E1871. Recognizing Synchronous Cancer in the Head and Neck
  1. Erin Ling; University of California - San Diego
  2. Julie Bykowski; University of California - San Diego
While squamous cell cancer is the most frequent cancer of the head/neck region, patients may present with a synchronous (second primary) mucosal tumor or synchronous neck nodal or osseous metastatic disease which requires separate sampling to determine treatment.

Educational Goals / Teaching Points
This exhibit teaches radiologists and trainees to recognize imaging patterns and patient risk factors for synchronous (coexisting second primary) malignancy, through cases showing non-contiguous head/neck primary lesions, cystic vs solid node morphology, differing patterns of lymphatic involvement, and recognizing osseous involvement as abnormal in otherwise low stage head/neck tumors.

Key Anatomic/Physiologic Issues and Imaging Findings/Techniques
This case-based exhibit uses CT, MR, PET and US imaging findings in patients with synchronous primary head/neck tumors, and head/neck primary tumor synchronous with non-head/neck metastatic involvement in the neck: - Synchronous head/neck mucosal, thyroid, parotid, minor salivary, esophageal and skin masses; - Cystic metastatic nodes vs solid nodes in untreated lymphoma; - Nodal spread distribution between metastatic head/neck SCC and metastatic skin, thyroid, breast and lung cancers; - Head/neck SCC vs non-head/neck skull base and spine bone metastases. Cases will also review risk factors for synchronous primary lesions including immunosuppression, smoking, and genetic conditions.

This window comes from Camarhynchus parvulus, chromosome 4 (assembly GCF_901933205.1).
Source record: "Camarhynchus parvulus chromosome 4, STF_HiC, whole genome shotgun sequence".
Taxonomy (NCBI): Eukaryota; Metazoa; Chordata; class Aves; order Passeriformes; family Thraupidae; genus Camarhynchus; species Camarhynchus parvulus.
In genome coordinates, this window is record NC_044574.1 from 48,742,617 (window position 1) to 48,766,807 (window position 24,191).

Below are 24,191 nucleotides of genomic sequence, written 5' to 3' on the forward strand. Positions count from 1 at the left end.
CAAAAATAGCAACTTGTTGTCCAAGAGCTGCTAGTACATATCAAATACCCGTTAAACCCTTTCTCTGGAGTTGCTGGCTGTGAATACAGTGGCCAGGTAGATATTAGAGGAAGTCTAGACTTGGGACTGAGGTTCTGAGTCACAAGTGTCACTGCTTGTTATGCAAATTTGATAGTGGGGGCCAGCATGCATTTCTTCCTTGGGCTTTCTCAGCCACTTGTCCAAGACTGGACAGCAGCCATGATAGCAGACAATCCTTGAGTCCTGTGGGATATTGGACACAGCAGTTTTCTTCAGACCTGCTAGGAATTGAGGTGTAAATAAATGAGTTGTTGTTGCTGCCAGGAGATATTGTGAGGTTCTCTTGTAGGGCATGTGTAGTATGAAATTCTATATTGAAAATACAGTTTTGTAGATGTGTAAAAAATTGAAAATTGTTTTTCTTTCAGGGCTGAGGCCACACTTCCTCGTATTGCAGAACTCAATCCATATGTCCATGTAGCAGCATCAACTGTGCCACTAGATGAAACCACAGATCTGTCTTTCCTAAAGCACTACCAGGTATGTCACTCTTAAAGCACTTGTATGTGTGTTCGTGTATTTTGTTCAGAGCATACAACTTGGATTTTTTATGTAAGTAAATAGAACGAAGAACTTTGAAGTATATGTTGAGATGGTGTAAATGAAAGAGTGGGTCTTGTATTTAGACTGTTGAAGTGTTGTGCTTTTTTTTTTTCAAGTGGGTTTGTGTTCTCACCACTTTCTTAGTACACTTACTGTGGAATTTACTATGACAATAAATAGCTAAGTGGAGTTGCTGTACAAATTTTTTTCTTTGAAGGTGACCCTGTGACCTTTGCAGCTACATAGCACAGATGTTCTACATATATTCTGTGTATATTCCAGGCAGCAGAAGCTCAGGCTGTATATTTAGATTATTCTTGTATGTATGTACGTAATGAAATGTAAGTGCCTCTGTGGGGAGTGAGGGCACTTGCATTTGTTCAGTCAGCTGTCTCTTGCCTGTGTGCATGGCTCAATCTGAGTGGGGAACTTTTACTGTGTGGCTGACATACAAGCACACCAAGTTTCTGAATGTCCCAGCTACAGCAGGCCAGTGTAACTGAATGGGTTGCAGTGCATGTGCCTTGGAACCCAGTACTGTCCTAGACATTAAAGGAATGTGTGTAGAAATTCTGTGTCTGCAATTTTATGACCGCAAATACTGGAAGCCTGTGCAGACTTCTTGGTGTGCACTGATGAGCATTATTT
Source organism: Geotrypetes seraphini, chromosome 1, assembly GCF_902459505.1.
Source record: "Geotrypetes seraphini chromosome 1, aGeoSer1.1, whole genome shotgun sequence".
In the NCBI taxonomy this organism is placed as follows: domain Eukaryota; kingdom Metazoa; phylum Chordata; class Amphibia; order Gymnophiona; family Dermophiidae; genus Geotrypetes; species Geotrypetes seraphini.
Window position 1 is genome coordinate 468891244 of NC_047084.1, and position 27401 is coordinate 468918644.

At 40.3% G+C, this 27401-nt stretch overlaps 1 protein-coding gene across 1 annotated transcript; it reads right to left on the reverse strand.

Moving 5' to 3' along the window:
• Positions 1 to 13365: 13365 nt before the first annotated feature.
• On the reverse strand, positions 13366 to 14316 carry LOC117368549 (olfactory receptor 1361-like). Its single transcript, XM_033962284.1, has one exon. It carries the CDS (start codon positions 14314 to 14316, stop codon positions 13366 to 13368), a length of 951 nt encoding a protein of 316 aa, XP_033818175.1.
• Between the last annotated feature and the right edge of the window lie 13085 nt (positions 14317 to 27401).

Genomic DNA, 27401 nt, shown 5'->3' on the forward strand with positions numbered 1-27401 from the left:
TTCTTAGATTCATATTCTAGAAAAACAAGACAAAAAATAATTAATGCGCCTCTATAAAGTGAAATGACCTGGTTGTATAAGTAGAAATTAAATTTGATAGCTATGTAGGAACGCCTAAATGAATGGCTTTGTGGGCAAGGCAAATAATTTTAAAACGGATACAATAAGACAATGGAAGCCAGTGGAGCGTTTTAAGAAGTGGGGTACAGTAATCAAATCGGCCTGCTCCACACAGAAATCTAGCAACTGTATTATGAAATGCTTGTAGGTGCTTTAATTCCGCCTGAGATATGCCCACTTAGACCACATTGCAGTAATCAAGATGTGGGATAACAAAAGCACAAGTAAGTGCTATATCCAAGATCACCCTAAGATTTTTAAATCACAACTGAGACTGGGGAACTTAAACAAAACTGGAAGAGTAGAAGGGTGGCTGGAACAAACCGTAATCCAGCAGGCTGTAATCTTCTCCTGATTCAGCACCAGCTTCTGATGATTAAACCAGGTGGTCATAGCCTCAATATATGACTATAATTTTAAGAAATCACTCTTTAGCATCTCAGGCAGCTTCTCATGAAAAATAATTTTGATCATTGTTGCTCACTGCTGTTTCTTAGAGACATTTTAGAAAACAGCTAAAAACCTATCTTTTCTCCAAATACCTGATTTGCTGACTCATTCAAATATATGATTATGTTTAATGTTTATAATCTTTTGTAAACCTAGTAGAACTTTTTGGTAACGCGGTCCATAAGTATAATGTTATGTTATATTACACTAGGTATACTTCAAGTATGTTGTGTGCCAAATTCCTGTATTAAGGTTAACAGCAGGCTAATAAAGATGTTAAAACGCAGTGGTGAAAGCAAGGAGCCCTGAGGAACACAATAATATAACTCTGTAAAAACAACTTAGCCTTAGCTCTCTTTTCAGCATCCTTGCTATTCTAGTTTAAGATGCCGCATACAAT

Radiologists need to be alert to patients presenting with second primary tumors, and patterns of nodal involvement or bone metastases which are inconsistent with usual head/neck primary tumors, to alert the treatment team of the need to fully sample and stage disease for accurate patient care.